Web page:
In the center of this photo, at distance, is Glen Coe (valley of the River Coe), which is considered one of the most spectacular and beautiful places in Scotland. Twelve miles down the glen lies Glencoe village at Loch Leven, site of the February 1692 Massacre of Glencoe, where 38 men from Clan Donald were killed by their British military guests, and another 40 women and children died of exposure after their homes were burned. This action was based on the perceived delay in the clan’s taking an oath of allegiance to the King of England in return for pardon for their role in the Jacobite uprising (Leaders of the British troops were ultimately punished.). Glen Coe was formed by a retreating ice age glacier, leaving the entrance flanked by Buachaille Etive Mor (‘The Great Herdsman of Etive’, summit at 3,353 ft) on the left, which the Scottish Mountaineering Club lists as one of Scotland’s 282 ‘munros’, or mountain summits over 3,000 ft, and the Aonach Eagach ridge on the right.
I give you all this detail to illustrate that, even a photo as simple as this may have an epic story to tell. As a photographer, my challenge is to stimulate you to explore such images, and to tickle your curiosity as to the story that lies behind them. Enjoy my attempts at doing so.
On Saturday, May 6th, we took an evening flight from Washington Dulles International Airport (IAD) to Newark International Airport (EWR), and then from there we had an overnight connection to Edinburgh, Scotland.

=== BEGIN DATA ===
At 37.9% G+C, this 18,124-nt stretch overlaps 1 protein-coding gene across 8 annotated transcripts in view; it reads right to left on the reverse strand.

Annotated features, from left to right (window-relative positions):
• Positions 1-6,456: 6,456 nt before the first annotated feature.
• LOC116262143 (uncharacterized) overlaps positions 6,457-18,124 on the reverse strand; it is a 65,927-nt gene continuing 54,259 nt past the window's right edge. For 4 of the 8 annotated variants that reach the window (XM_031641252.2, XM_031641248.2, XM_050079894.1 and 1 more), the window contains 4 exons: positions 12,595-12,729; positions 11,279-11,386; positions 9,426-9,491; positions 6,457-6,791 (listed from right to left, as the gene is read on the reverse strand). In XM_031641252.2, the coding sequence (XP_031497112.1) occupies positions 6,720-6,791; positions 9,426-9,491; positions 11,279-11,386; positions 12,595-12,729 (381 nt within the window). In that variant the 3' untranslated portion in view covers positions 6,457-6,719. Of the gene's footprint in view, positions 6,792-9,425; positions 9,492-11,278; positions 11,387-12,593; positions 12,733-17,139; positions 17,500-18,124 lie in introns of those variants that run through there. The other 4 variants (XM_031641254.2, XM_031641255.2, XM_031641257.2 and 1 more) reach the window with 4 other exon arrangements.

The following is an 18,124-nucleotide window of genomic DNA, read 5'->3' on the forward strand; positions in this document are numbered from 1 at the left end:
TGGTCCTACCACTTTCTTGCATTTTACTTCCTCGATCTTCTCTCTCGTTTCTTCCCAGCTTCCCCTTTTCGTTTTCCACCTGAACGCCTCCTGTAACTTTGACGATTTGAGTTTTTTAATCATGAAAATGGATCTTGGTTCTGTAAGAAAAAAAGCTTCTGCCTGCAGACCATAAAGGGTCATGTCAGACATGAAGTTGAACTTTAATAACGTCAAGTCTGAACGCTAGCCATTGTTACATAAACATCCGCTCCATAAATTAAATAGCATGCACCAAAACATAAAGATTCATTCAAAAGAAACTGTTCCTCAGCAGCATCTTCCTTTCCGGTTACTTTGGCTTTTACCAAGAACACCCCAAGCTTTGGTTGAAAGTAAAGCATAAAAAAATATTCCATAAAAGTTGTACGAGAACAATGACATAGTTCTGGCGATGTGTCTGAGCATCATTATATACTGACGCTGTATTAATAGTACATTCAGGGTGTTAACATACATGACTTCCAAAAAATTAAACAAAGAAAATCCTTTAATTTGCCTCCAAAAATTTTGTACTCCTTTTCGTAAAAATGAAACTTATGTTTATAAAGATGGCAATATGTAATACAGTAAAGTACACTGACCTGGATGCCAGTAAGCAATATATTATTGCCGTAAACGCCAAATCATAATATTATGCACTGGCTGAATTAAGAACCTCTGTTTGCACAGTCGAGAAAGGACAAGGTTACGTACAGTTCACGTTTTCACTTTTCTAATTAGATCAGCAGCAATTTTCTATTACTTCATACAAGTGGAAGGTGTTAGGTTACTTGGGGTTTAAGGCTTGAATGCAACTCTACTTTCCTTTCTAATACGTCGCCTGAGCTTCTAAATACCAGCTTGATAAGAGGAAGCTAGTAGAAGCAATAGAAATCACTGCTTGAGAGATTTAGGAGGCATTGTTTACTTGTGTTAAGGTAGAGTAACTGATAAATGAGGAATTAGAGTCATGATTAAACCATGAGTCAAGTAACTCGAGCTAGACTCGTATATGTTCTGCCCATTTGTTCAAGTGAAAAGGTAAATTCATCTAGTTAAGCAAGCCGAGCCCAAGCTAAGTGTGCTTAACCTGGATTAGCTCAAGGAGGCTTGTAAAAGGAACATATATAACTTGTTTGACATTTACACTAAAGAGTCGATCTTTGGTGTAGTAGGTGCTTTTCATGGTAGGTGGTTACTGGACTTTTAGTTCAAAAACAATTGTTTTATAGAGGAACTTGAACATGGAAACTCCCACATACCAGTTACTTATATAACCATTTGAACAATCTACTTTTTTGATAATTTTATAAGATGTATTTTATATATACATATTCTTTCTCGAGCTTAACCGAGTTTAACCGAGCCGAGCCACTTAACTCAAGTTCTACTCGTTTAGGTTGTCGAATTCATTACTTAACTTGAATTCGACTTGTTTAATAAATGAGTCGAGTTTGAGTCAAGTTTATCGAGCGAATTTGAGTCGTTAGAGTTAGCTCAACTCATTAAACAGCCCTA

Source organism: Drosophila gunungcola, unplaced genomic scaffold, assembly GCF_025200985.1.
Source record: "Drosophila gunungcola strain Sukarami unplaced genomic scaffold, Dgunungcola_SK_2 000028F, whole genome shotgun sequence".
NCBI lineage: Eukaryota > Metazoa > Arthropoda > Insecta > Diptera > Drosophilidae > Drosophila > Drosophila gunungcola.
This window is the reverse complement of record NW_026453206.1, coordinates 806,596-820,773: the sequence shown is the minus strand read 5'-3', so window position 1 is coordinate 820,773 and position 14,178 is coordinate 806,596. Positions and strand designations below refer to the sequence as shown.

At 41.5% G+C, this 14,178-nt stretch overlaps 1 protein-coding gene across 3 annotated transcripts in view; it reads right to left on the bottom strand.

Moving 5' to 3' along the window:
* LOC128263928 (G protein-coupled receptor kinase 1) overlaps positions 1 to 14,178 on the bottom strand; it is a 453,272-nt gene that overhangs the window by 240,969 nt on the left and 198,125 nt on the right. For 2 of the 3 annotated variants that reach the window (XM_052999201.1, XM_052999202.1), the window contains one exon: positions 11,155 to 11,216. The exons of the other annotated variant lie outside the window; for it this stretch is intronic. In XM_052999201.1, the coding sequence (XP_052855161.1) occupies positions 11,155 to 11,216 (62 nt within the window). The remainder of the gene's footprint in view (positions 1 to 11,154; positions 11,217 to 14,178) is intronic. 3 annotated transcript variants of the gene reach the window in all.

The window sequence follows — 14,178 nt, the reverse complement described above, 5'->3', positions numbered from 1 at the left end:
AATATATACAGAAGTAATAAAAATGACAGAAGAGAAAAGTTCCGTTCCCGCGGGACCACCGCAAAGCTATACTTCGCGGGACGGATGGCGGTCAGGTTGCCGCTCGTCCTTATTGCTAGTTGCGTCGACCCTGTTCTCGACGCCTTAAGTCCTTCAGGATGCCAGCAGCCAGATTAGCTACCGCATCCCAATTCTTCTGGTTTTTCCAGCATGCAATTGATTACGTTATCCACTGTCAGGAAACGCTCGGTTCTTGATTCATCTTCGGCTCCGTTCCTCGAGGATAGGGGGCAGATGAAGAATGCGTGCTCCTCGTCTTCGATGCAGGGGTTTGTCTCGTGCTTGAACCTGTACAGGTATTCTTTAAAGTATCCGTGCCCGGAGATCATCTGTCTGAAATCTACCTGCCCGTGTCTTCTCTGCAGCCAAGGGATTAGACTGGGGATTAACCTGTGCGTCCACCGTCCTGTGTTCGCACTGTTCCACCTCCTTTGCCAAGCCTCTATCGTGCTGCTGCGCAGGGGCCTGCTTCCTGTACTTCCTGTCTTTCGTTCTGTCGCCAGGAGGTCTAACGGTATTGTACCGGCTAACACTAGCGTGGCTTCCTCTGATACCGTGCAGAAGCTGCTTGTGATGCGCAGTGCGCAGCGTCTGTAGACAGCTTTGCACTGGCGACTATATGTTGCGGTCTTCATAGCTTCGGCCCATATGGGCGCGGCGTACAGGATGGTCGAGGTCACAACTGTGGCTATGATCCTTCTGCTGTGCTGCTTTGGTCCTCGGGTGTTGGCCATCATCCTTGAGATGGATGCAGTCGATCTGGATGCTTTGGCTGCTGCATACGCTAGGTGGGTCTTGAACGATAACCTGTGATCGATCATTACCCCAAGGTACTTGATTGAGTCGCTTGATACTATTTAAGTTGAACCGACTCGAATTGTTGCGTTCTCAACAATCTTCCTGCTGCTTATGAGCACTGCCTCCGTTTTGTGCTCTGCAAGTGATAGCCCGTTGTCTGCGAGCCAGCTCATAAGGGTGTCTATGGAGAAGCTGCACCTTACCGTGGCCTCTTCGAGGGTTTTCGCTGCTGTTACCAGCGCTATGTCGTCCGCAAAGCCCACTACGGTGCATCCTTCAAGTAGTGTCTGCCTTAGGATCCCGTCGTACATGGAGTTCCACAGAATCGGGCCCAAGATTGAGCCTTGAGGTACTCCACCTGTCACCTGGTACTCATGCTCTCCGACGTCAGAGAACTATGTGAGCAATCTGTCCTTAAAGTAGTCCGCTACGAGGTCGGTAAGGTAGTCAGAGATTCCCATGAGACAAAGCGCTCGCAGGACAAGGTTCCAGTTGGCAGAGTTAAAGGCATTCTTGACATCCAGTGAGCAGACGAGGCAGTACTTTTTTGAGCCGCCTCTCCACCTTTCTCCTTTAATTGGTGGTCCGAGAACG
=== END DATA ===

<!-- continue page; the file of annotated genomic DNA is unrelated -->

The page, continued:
The featured photo for this post is just the Edinburgh sign at the airport. I guess we were pretty excited, because we ended up with the same photo from about six different angles.
We spent our first day in Edinburgh touring the city by bus and on foot. We settled into a great hotel, we had a great meal, and we had a nice walk to top it off.
The featured image shows the entrance to Edinburgh Castle at dusk.
This post describes our experiences on Monday, May 8th, our first full day in Edinburgh. Our activities included a guided bike tour around the city, with frequent stops that allowed me to take some nice photos of the spectacular scenery.
This photo was taken at the first stop on our tour, the courtyard of what was originally a 16th century inn, just outside the walled city of Edinburgh. Patty insisted that I take the photo. I think she wanted to make sure that I captured all things ‘quaint’.
On Tuesday, May 9th, we planned that Bo would drive us all to Saint Andrews, about 1.5 hours to the northwest of Edinburgh, to see the ruins of Saint Andrews Cathedral. It turned out to be one of those ‘postcard’ days, as the posted photos will show.
The featured photo shows the view looking west from the top of what is now referred to as Rule’s Tower, which is the only section that remains of one of at least three Roman Catholic churches that had been built on the site of Saint Andrews Cathedral. The first church was founded by the King of the Picts in the 8th century, at around the time that legend says that Saint Rule (also known as Saint Regulus) brought relics of the apostle Saint Andrew to Scotland from Patras in Greece, where he had been crucified. The apostle Andrew was adopted as the patron saint of the Picts, and later of Scotland. The saltire, or X-shaped cross that adorns the Scottish flag, which is believed to be the oldest flag in Europe, is the symbol of Saint Andrew, because it is said that he chose to be crucified on an X-shaped cross, because he felt he wasn’t worthy to die in the same manner as Christ Jesus.